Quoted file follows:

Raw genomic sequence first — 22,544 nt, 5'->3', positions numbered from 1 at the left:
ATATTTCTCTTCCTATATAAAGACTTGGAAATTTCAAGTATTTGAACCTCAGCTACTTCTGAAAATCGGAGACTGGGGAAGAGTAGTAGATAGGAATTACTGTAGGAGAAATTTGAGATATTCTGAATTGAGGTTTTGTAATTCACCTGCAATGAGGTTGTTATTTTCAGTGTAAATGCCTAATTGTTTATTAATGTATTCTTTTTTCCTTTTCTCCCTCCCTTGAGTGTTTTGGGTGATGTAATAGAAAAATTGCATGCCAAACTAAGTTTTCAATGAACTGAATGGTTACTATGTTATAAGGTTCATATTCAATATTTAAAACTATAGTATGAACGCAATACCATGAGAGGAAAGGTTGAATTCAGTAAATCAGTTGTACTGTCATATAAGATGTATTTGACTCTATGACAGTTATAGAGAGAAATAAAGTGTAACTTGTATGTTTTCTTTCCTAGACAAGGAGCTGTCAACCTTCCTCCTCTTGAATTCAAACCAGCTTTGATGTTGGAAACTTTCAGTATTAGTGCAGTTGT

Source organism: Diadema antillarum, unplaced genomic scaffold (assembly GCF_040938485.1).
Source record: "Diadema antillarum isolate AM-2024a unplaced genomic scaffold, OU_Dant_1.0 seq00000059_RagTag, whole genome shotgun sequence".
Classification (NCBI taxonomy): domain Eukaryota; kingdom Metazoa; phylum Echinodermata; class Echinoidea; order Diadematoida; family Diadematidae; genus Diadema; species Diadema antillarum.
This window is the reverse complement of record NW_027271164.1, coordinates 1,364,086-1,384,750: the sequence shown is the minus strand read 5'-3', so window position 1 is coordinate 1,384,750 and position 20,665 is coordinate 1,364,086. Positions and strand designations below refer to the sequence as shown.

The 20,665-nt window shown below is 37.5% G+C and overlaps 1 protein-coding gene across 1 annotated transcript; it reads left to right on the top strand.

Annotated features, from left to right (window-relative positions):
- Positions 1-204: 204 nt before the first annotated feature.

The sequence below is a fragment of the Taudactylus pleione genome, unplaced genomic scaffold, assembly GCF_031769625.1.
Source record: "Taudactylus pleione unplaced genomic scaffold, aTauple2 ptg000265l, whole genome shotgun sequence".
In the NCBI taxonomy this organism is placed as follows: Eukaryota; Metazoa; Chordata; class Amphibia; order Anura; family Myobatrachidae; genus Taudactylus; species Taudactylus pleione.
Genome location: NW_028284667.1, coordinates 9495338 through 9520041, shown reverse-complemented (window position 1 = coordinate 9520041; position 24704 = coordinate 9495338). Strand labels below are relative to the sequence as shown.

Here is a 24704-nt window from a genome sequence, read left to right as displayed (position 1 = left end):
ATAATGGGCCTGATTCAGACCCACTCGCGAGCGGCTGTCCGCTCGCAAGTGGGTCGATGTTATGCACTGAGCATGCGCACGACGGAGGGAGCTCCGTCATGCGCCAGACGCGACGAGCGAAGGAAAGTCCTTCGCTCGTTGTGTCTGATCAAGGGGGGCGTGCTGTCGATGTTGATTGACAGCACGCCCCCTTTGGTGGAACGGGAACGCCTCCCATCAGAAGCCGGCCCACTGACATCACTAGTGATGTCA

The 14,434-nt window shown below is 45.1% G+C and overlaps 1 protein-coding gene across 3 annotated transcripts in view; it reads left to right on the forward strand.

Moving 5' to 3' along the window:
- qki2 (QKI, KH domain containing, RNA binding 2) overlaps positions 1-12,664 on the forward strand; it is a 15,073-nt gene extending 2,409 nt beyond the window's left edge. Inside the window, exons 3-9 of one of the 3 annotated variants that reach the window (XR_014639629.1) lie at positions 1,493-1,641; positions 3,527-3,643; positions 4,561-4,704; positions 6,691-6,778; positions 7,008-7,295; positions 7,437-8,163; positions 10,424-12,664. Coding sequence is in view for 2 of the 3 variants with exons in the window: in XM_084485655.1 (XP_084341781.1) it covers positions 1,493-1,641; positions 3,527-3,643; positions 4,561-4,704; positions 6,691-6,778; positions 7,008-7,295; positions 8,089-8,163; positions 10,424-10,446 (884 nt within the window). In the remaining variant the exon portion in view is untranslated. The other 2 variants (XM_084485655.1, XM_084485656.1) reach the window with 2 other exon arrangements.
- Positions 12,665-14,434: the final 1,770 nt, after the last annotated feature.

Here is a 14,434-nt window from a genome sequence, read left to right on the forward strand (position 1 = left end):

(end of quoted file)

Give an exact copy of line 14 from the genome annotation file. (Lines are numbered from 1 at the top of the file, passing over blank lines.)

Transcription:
Here is a 24704-nt window from a genome sequence, read left to right as displayed (position 1 = left end):